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The Destructionists: The Twenty-Five Year Crack-Up of the Republican Party



The Destructionists: The Twenty-Five Year Crack-Up of the Republican Party PDF

Author: Dana Milbank

Publisher: Doubleday

Genres:

Publish Date: August 9, 2022

ISBN-10: 0385548133

Pages: 416

File Type: Epub

Language: English

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Book Preface

t began where it ended, on the West Front of the United States Capitol.

On January 6, 2021, a mob incited by President Donald Trump smashed barriers, overpowered police, and stormed the steps of the Capitol on the side of the Rotunda facing the Washington Monument across the Mall. The insurrectionists scaled the scaffolding that had been erected on the West Front for President-elect Joe Biden’s inauguration en route to sacking the U.S. seat of government for the first time since the War of 1812.

Sent with instructions from Trump to “fight like hell” and a call from Trump lawyer Rudy Giuliani for “trial by combat,” the mob halted Congress’s certification of Biden’s victory, sending lawmakers fleeing for their lives and hiding under desks. At least seven people died in the riot and its aftermath, and more than 140 police were hurt. Some 800 insurrectionists, many with ties to white supremacist or violent extremist groups, faced charges.

The bloody coup attempt shocked the nation. But a sober view of history might have lessened the shock. For the seeds of sedition had been planted earlier—twenty-six years earlier—in that same spot on the West Front of the Capitol.

On September 27, 1994, more than three hundred Republican members of Congress and congressional candidates gathered where the insurrectionists would one day scale the scaffolding. But on this sunny morning, they assembled for a nonviolent transfer of power.

Bob Michel, the unfailingly genial leader of the House Republican minority for the previous fourteen years, had successfully ushered Ronald Reagan’s agenda through the House. But he had now been forced into retirement by a rising bomb thrower who threatened to oust Michel as GOP leader if he didn’t quit.

Newt Gingrich had almost nothing in common with the man he pushed out. Michel was a portrait of civility and decency, a World War II combat veteran who knew that his political opponents were not his enemies and that politics was the art of compromise. Gingrich, by contrast, rose to prominence by forcing the resignation of a Democratic speaker of the House on what began as mostly false allegations, by smearing another Democratic speaker with personal innuendo, and by routinely thwarting Michel’s attempts to negotiate with Democrats. He had avoided service in Vietnam and regarded Democrats as the enemy, impugning their patriotism and otherwise savaging them nightly on the House floor for the benefit of C-SPAN viewers.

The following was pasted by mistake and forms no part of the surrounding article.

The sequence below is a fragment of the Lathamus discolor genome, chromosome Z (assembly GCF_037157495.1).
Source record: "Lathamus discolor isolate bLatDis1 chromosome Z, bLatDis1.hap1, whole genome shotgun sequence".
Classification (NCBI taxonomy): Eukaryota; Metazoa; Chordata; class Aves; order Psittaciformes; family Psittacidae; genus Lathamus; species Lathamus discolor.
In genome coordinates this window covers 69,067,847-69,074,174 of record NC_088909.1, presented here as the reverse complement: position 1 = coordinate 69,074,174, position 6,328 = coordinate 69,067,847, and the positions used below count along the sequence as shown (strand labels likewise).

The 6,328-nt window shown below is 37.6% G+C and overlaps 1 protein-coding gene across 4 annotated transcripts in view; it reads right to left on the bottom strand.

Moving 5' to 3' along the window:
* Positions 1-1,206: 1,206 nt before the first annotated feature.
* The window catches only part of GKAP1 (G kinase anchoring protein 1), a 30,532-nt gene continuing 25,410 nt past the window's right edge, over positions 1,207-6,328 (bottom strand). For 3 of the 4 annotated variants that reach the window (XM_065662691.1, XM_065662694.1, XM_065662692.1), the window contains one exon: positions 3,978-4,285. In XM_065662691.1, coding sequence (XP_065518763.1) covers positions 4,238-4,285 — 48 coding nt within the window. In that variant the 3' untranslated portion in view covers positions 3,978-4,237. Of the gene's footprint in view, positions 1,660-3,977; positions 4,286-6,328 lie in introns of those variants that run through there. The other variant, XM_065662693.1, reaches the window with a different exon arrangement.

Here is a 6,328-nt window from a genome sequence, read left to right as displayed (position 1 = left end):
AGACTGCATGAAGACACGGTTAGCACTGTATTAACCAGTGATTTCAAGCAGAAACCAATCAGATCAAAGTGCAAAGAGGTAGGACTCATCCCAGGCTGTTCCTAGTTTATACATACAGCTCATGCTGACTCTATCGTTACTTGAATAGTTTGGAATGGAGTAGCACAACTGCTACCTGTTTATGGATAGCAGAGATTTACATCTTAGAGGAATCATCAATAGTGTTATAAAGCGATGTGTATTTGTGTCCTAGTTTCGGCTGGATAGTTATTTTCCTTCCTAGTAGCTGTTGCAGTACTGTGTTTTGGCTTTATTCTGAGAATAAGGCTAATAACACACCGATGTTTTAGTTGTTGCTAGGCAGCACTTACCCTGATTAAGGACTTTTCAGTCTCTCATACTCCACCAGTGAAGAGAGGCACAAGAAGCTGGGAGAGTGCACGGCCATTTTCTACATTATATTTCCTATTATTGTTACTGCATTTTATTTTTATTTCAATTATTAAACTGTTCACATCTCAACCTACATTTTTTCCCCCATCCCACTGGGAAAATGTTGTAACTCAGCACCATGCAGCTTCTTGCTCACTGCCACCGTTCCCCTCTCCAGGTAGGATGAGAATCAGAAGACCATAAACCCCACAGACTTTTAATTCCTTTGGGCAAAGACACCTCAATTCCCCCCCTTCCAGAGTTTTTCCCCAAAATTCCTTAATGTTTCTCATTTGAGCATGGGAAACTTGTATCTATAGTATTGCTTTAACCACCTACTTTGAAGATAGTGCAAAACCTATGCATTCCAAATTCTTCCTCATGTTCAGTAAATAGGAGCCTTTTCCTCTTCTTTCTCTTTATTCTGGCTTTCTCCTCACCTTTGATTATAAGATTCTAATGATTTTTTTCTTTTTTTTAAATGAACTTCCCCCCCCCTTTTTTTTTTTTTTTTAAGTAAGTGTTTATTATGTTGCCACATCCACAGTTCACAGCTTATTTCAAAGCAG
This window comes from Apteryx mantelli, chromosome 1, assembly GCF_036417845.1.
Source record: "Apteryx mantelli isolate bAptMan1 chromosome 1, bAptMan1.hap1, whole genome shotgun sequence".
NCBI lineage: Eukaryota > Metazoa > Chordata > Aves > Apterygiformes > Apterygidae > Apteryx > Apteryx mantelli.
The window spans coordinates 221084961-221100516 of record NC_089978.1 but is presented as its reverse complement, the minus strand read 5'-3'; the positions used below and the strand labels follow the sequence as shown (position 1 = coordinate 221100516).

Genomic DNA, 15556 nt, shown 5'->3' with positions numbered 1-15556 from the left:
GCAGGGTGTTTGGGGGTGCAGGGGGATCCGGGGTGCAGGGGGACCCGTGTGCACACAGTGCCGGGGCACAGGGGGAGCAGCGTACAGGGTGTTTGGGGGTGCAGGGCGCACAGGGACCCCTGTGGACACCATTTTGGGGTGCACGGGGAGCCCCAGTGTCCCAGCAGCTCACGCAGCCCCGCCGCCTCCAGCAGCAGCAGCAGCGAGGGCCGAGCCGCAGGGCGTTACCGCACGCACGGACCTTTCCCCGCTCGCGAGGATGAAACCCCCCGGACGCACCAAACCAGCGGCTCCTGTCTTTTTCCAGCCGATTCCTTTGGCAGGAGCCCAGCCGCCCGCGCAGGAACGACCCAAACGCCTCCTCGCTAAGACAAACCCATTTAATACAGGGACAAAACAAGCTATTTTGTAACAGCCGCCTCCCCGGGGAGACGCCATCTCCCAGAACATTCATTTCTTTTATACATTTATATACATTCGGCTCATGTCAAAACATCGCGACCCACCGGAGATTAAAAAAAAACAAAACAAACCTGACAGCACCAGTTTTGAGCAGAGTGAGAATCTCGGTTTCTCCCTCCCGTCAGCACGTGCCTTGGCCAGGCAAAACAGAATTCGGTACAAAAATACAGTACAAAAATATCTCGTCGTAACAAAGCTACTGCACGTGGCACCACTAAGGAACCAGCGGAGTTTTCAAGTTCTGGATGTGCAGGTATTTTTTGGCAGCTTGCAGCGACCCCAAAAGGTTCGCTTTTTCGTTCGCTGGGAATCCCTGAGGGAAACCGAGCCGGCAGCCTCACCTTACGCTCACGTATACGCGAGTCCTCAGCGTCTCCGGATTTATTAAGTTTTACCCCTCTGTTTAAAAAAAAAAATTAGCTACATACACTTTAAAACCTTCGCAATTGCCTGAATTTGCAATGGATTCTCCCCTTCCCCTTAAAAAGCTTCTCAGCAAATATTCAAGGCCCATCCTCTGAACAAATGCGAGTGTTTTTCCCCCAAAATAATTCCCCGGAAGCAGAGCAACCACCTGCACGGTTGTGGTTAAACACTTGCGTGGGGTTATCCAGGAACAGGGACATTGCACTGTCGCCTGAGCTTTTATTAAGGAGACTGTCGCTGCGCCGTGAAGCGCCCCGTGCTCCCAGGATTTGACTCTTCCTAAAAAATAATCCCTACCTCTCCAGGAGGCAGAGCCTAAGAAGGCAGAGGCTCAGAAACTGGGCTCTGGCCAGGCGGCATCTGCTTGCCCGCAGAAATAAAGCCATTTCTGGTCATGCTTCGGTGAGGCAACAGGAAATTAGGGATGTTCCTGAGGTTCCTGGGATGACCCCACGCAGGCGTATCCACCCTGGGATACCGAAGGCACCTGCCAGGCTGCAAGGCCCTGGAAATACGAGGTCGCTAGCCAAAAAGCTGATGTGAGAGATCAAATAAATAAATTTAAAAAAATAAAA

“My friends, I’ll not be able to be with you when you enter that promised land of having that long-sought-after majority control of the House of Representatives,” Michel said that morning to the gathered Republicans, who were within striking distance of a majority for the first time in forty years. “I can only stand with you today and see that vision from afar.”

Minutes later, that vision took on a distinctly dystopian hue.

“Newt! Newt! Newt! Newt!” the candidates and lawmakers chanted. They waved miniature American flags. A pudgy fifty-one-year-old with a helmet of gray hair approached the lectern.

“The fact is that America is in trouble,” Gingrich declared. “It is impossible to maintain American civilization with 12-year-olds having babies, 15-year-olds killing each other, 17-year-olds dying of AIDS and 18-year-olds getting diplomas they can’t even read. This is a crisis of our entire civilization, and within a half mile of this building these conditions happen in our nation’s capital, and they happen in every major city, and they happen in West Virginia and they happen in most Indian reservations and across this country.” (The areas mentioned were all Democratic strongholds.)

The pejoratives piled up in Gingrich’s shouted, finger-wagging harangue: “Collapsing…Failed so totally…Worried about their jobs…Worried about their safety…Trust broke down…Out of touch…Wasteful…Dumb…Ineffective…Out of balance…Malaise…Drug dealers…Pimps…Prostitution…Crime…Barbarism…Devastation…Human tragedy…Chaos and poverty.”

“Recognize that if America fails our children will live on a dark and bloody planet,” Gingrich told them.

Somewhere in this catalogue of catastrophe, Gingrich signed the “Contract with America,” a ten-point legislative agenda proposing a balanced budget amendment, congressional term limits, and other reforms. “We have become in danger of losing our own civilization,” Gingrich warned. “Today, on these steps, we offer this contract as a first step towards renewing American civilization.”